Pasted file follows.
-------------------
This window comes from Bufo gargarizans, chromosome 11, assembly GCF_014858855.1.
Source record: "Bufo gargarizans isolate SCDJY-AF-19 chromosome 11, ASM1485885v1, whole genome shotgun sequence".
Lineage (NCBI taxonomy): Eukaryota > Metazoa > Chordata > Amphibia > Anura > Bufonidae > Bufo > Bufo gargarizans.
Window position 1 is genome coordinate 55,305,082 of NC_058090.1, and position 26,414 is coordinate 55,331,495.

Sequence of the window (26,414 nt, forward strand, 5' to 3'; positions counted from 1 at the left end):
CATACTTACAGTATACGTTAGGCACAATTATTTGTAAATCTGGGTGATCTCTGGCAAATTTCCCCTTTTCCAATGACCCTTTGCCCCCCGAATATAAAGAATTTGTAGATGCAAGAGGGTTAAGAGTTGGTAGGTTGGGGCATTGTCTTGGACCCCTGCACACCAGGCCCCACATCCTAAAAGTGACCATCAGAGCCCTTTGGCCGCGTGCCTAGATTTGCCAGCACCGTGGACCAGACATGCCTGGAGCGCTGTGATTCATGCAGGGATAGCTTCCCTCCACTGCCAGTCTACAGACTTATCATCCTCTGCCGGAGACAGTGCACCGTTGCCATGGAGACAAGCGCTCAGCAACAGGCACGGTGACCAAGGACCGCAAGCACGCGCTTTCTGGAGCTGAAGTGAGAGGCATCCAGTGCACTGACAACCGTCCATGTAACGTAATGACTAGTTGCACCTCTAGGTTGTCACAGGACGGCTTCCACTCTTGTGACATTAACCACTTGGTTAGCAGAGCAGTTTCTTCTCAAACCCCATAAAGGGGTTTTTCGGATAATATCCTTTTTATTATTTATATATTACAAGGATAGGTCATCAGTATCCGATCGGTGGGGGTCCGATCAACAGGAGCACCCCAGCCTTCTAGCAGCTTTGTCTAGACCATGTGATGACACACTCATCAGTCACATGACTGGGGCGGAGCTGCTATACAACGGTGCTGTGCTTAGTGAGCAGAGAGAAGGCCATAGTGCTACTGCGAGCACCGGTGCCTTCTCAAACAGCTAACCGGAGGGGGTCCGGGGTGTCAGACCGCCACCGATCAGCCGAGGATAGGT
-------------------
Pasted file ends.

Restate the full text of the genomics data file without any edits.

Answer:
This window comes from Bufo gargarizans, chromosome 11, assembly GCF_014858855.1.
Source record: "Bufo gargarizans isolate SCDJY-AF-19 chromosome 11, ASM1485885v1, whole genome shotgun sequence".
Lineage (NCBI taxonomy): Eukaryota > Metazoa > Chordata > Amphibia > Anura > Bufonidae > Bufo > Bufo gargarizans.
Window position 1 is genome coordinate 55,305,082 of NC_058090.1, and position 26,414 is coordinate 55,331,495.

Sequence of the window (26,414 nt, forward strand, 5' to 3'; positions counted from 1 at the left end):
CATACTTACAGTATACGTTAGGCACAATTATTTGTAAATCTGGGTGATCTCTGGCAAATTTCCCCTTTTCCAATGACCCTTTGCCCCCCGAATATAAAGAATTTGTAGATGCAAGAGGGTTAAGAGTTGGTAGGTTGGGGCATTGTCTTGGACCCCTGCACACCAGGCCCCACATCCTAAAAGTGACCATCAGAGCCCTTTGGCCGCGTGCCTAGATTTGCCAGCACCGTGGACCAGACATGCCTGGAGCGCTGTGATTCATGCAGGGATAGCTTCCCTCCACTGCCAGTCTACAGACTTATCATCCTCTGCCGGAGACAGTGCACCGTTGCCATGGAGACAAGCGCTCAGCAACAGGCACGGTGACCAAGGACCGCAAGCACGCGCTTTCTGGAGCTGAAGTGAGAGGCATCCAGTGCACTGACAACCGTCCATGTAACGTAATGACTAGTTGCACCTCTAGGTTGTCACAGGACGGCTTCCACTCTTGTGACATTAACCACTTGGTTAGCAGAGCAGTTTCTTCTCAAACCCCATAAAGGGGTTTTTCGGATAATATCCTTTTTATTATTTATATATTACAAGGATAGGTCATCAGTATCCGATCGGTGGGGGTCCGATCAACAGGAGCACCCCAGCCTTCTAGCAGCTTTGTCTAGACCATGTGATGACACACTCATCAGTCACATGACTGGGGCGGAGCTGCTATACAACGGTGCTGTGCTTAGTGAGCAGAGAGAAGGCCATAGTGCTACTGCGAGCACCGGTGCCTTCTCAAACAGCTAACCGGAGGGGGTCCGGGGTGTCAGACCGCCACCGATCAGCCGAGGATAGGT